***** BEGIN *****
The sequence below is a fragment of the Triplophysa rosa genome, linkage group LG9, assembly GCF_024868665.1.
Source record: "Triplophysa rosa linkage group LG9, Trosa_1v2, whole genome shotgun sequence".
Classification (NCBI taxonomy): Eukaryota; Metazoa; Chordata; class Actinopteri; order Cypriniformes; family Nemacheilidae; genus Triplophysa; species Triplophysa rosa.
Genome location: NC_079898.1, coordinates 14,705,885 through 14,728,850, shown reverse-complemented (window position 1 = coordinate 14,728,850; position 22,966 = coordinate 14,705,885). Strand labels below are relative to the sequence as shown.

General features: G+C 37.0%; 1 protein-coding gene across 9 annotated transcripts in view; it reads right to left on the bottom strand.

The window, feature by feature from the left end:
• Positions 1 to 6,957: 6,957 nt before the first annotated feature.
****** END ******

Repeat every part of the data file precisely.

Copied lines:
The sequence below is a fragment of the Triplophysa rosa genome, linkage group LG9, assembly GCF_024868665.1.
Source record: "Triplophysa rosa linkage group LG9, Trosa_1v2, whole genome shotgun sequence".
Classification (NCBI taxonomy): Eukaryota; Metazoa; Chordata; class Actinopteri; order Cypriniformes; family Nemacheilidae; genus Triplophysa; species Triplophysa rosa.
Genome location: NC_079898.1, coordinates 14,705,885 through 14,728,850, shown reverse-complemented (window position 1 = coordinate 14,728,850; position 22,966 = coordinate 14,705,885). Strand labels below are relative to the sequence as shown.

General features: G+C 37.0%; 1 protein-coding gene across 9 annotated transcripts in view; it reads right to left on the bottom strand.

The window, feature by feature from the left end:
• Positions 1 to 6,957: 6,957 nt before the first annotated feature.